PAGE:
Take the 2-minute tour ×
TeX - LaTeX Stack Exchange is a question and answer site for users of TeX, LaTeX, ConTeXt, and related typesetting systems. It's 100% free, no registration required.

Well, the title is pretty much self-explanatory but for sake of clarity, I have latex paper with such structure:

.
├── back_matter
│   └── some_tex_files.tex
├── bibliography
│   └── bibliography.bib
├── body_matter
│   ├── a_file.tex
│   └── another_file.tex
├── graphics
│   └── some_images.png
├── styles
│   ├── bib_style.bbl
│   └── paper_style.cls
├── paper.tex
└── Makefile

And a Makefile like so:

.PHONY: paper.pdf

all: paper.pdf

paper.pdf: paper.tex
    latexmk -pdf -pdflatex="pdflatex -interactive=nonstopmode" -use-make paper.tex

clean:
    latexmk -CA

make clean successfully cleans all the auxiliary files in the root (.), however, it does not clean the auxiliary files created in the subdirectories. How to define a rule for cleaning all the .aux files within the subfolders? I should mention that I use \input to add the files to paper.tex.

P.S. Is this make file well written?

share|improve this question

1 Answer 1

up vote 2 down vote accepted
  1. If all the files in the subdirectories are input using \input, then there'll be no .aux files in the subdirectories. You will only get such .aux files if the running of pdflatex on some other file made them or if you used \include at some point in the past instead of \input. In any case, they are not part of the files involved in the current run of pdflatex, so latexmk correctly does not delete them when you do latexmk -CA. On the other hand, if a file is brought into the document by \include, then the corresponding .aux file is involved in the document, and latexmk -CA will delete it.
    If you find some other behavior, we'll need a MWE to understand the problem.

  2. As regards the Makefile, you should look at the section about this in the latexmk documentation. The relevant section "USING latexmk WITH make' is near the end of the documentation, and there are some options to latexmk that are useful. The important thing is that with a little care, make can find all the dependency information that latexmk computes.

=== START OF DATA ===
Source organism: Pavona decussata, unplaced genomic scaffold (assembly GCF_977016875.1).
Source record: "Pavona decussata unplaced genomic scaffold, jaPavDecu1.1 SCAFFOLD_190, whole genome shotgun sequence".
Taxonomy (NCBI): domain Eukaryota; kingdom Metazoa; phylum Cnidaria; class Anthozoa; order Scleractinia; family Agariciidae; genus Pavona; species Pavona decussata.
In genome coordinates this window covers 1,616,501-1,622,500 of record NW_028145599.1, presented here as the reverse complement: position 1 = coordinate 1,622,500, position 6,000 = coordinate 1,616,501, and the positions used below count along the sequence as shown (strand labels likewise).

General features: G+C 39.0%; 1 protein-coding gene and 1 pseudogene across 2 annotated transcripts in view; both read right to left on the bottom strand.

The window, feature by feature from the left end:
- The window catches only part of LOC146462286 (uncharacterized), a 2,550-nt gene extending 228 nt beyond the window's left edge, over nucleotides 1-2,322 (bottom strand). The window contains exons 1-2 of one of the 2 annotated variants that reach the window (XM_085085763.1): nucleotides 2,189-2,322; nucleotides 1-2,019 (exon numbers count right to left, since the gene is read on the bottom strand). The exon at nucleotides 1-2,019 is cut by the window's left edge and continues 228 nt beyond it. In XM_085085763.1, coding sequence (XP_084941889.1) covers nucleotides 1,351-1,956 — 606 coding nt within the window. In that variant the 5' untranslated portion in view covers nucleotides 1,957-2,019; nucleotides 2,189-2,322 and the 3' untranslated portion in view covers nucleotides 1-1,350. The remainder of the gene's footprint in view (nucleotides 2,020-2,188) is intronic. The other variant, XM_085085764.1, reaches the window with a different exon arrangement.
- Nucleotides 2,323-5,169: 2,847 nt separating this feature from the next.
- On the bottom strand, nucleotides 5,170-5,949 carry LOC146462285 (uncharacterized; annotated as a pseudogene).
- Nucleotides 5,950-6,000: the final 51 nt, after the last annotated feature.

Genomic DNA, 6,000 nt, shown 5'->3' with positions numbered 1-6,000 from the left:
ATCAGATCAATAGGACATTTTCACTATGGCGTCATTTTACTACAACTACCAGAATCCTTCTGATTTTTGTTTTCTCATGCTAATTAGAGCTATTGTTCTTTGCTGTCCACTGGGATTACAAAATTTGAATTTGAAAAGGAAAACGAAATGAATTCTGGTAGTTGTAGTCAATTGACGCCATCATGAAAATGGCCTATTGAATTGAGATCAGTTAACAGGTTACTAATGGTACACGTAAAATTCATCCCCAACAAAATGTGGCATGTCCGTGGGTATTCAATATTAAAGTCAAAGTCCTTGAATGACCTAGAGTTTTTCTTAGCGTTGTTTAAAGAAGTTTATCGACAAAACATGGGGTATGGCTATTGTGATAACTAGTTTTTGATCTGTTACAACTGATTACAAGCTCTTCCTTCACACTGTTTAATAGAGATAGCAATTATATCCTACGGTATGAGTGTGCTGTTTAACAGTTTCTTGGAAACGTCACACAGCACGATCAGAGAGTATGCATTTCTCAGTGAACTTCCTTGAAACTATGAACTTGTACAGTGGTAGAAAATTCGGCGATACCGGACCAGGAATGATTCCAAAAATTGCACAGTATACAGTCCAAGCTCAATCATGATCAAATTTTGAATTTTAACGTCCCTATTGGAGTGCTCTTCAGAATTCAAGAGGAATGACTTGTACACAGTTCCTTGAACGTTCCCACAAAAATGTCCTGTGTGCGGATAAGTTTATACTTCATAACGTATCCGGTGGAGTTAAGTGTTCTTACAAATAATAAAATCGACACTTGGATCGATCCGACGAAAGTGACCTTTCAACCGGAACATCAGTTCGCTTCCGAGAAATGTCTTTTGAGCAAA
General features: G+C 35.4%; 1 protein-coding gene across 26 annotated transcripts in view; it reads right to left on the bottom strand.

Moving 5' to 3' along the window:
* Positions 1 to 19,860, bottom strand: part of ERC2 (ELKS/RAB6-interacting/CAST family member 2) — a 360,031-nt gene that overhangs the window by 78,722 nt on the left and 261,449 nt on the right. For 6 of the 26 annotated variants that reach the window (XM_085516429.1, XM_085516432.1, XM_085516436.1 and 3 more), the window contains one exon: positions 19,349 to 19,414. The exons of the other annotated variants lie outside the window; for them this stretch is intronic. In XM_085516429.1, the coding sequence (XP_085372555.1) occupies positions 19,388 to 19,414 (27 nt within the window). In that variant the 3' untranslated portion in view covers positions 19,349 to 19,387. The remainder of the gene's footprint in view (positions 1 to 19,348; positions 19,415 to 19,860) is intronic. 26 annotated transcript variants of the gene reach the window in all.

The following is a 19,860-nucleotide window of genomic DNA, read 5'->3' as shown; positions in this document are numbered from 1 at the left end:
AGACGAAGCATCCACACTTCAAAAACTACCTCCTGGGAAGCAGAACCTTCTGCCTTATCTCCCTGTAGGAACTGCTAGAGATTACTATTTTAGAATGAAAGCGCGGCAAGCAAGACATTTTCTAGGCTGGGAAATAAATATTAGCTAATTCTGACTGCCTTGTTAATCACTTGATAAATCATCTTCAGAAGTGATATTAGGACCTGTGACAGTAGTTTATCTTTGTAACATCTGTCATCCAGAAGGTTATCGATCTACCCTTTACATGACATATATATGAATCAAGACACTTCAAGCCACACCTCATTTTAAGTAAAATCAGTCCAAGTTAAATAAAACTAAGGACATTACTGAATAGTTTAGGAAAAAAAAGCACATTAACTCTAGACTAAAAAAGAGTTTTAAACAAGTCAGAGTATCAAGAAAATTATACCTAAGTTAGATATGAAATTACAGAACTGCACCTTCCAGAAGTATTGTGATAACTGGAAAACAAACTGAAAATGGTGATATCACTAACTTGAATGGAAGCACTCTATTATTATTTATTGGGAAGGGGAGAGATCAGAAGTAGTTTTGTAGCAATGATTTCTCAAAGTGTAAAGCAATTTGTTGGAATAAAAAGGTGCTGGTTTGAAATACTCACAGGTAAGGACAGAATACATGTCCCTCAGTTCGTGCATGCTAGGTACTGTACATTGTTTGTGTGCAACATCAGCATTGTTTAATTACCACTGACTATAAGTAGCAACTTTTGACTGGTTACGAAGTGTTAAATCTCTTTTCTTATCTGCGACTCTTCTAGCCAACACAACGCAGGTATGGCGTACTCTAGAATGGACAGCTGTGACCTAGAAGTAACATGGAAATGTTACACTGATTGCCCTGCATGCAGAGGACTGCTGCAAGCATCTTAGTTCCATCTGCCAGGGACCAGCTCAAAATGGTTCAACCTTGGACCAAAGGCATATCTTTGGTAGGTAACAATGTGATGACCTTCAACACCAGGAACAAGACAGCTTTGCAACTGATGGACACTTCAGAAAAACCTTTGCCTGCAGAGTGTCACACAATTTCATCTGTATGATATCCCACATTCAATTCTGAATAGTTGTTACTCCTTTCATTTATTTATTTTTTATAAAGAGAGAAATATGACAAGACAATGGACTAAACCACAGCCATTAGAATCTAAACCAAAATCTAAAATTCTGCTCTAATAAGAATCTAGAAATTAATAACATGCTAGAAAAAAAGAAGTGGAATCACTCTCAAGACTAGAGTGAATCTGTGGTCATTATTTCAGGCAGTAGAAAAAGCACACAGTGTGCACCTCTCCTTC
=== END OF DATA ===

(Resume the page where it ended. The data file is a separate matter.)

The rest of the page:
3. If your description of the project is complete, then a Makefile is unnecessary; the command latexmk without any arguments will do what you need, particularly if there is only a single .tex file in your root directory, and any configuration needed is in a latexmkrc file. A Makefile is normally needed only when there are other things you need it to do besides those that latexmk is designed to do.

For your case, a suitable Makefile is

DEPS_DIR = .deps
.PHONY: all clean

# Read in known dependencies:
$(foreach file,$(wildcard $(DEPS_DIR)/*P),$(eval -include $(file)))

all: paper.pdf

%.pdf: %.tex
    @if [ ! -e $(DEPS_DIR) ]; then mkdir $(DEPS_DIR); fi
    latexmk -deps-out=$(DEPS_DIR)/$@P -pdf -dvi- -ps- $<

clean:
    latexmk -C

This uses some special features of GNU make. Dependence information is kept in a subdirectory named .deps.

share|improve this answer
    
Indeed you are right about the .aux files. I think they belonged to my first try with \include. Thanks for comprehensive answer. –  Pouya Nov 7 '13 at 21:05

Your Answer

 
discard

By posting your answer, you agree to the privacy policy and terms of service.

Not the answer you're looking for? Browse other questions tagged or ask your own question.